This past week, the sports world was rocked by the news that a federal judge vacated the suspension of New England Patriots* quarterback Tom Brady in the fallout over Deflate-gate, Ballghazi, or whatever puntastic name you have given to the scandal.  The ruling was a major coup for the NFL Players’ Association and the team, who successfully challenged the authority of NFL Commissioner Roger Goodell.  How Goodell and Brady, one of the league’s most recognizable faces, move on to do business together remains to be seen.

Even for companies without the visibility of the NFL, learning how to move forward with an employee who has beaten the company in a lawsuit, grievance, or regulatory hearing is crucial to mitigating risk going forward.  The problem is that the filing of lawsuits and most regulatory actions is protected conduct under most state and federal laws pertaining to retaliation.  Even if a victorious employee comes back to the workplace with a boastful spring in their step, it is illegal to take reprisals against them, no matter how hard that feeling are hurt.  The simple rule of thumb in these situations is to treat them no differently than before the protected activity.  Sticking by this rule will prevent one bad situation from becoming a second bad situation.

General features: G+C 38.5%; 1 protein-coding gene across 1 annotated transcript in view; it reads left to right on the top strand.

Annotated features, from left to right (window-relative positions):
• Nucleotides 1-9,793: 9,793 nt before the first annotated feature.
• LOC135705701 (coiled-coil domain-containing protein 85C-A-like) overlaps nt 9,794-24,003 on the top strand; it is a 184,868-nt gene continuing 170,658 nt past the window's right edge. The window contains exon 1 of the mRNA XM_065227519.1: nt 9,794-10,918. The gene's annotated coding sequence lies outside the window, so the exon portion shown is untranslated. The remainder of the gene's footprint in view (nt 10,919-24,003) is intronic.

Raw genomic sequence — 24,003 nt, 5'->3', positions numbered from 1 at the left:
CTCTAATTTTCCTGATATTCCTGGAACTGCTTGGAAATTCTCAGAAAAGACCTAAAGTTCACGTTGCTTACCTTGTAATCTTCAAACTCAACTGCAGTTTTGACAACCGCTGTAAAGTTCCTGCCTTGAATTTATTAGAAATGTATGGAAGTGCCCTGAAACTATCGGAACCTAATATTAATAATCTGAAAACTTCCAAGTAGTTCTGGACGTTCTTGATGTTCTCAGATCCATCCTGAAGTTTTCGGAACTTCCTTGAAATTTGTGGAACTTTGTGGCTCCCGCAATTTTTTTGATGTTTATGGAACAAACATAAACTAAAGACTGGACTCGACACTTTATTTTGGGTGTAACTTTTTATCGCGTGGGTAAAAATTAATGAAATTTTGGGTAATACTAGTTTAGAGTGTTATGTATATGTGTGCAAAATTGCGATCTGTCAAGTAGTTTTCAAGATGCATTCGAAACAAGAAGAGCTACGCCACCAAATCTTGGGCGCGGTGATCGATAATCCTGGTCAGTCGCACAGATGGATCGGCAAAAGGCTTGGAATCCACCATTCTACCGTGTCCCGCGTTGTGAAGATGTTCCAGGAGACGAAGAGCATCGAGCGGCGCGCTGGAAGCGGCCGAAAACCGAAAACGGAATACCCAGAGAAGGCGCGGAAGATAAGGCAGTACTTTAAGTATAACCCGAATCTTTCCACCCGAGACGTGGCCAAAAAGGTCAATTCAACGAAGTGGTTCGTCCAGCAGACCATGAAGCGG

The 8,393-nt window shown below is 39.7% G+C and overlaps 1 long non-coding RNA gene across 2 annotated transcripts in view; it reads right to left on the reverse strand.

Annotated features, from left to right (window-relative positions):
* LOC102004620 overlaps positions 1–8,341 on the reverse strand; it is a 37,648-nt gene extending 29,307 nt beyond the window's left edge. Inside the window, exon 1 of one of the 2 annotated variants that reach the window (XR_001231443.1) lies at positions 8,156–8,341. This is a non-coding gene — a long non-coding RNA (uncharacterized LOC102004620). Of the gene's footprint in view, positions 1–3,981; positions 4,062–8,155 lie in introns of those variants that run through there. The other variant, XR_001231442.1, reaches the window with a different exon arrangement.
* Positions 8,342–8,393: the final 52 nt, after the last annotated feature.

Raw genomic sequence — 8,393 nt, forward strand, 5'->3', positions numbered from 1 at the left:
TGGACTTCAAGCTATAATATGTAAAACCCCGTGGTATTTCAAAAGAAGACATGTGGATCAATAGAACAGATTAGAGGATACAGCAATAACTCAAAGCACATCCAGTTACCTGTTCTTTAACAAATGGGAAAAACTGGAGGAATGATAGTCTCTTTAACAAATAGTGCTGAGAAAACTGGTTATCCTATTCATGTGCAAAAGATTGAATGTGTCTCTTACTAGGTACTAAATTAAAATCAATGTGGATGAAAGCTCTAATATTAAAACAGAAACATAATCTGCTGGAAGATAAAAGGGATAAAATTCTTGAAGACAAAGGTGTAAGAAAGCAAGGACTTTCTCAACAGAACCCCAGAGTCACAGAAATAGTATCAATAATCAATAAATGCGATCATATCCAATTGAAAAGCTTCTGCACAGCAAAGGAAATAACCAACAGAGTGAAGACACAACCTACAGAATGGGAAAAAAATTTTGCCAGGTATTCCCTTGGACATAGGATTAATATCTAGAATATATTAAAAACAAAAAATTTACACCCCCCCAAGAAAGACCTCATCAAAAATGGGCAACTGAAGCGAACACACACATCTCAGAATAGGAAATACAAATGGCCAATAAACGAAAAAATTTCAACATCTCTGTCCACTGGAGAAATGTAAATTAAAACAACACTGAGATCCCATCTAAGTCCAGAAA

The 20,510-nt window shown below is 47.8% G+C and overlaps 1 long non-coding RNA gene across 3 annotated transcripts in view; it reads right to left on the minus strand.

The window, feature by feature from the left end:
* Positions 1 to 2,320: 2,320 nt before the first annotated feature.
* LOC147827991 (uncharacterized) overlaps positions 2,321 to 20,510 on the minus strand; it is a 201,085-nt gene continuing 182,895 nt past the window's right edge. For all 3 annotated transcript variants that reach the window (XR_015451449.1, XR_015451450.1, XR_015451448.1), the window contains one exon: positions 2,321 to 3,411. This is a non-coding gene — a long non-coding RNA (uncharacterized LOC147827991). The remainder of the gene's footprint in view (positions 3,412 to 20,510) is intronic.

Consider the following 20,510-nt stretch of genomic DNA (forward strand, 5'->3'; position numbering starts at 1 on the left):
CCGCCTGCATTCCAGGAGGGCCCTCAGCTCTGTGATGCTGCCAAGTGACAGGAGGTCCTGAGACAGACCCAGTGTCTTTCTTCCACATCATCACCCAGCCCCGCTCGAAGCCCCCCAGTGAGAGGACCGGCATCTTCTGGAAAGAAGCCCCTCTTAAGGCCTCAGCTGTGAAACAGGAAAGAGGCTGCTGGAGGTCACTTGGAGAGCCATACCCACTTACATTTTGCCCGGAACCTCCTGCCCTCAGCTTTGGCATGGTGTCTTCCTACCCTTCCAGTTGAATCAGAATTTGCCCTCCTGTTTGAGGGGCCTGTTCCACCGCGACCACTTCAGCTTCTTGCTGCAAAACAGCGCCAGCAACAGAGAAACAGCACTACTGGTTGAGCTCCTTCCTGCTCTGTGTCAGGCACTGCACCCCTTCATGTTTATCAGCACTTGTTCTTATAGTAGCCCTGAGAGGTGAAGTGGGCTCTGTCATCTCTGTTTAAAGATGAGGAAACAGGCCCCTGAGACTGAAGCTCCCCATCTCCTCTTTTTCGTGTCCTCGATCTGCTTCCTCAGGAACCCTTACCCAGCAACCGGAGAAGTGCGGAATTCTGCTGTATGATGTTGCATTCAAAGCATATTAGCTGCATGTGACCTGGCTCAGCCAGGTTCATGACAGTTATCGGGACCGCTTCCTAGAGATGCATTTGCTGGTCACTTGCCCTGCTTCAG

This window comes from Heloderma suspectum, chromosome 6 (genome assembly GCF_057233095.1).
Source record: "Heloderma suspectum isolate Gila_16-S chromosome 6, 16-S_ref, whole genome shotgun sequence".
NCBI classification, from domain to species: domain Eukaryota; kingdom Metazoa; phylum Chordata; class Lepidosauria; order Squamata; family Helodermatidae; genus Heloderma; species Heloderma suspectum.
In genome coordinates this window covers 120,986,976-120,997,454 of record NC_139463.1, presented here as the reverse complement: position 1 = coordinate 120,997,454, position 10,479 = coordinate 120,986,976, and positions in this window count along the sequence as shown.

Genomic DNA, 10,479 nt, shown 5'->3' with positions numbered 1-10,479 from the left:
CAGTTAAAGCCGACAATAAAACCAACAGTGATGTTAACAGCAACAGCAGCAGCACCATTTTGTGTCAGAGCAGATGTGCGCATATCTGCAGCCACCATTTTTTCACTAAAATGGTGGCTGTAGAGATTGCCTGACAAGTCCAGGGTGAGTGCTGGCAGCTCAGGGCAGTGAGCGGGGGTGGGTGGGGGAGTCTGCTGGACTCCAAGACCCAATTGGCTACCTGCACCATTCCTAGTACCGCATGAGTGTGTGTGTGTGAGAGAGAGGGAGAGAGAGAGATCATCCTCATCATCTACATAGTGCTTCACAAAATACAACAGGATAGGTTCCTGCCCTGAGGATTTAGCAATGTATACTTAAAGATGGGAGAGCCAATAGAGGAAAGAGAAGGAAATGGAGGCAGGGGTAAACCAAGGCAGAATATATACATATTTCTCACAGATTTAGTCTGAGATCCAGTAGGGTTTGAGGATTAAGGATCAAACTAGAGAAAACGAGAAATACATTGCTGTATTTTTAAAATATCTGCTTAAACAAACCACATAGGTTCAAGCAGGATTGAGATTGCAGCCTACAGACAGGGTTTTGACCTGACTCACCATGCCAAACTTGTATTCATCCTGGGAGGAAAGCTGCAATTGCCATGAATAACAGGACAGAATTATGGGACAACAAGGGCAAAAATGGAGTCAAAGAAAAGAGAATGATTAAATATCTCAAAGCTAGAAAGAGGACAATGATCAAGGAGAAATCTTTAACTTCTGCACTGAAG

In the case where the bad blood is simply too much, consider settling the employee’s action with a promise of a resignation.  While this will likely require a substantial cash outlay, it is the only fail-safe insurance against a future retaliation suit.

No matter how thorough a company’s human resources policies are, legal actions will arise.  Moving on from an unfavorable outcome requires maturity, discipline, and a resolve to ensure that the victorious employee does not get a second bite at the apple.

*Editor’s Note: In the interests of full disclosure, the author is a long suffering, die-hard fan of the New York Jets.  In his humble opinion, any penalty short of stripping the Pats of their Super Bowl win (as well as additional other public shaming) was grossly inadequate.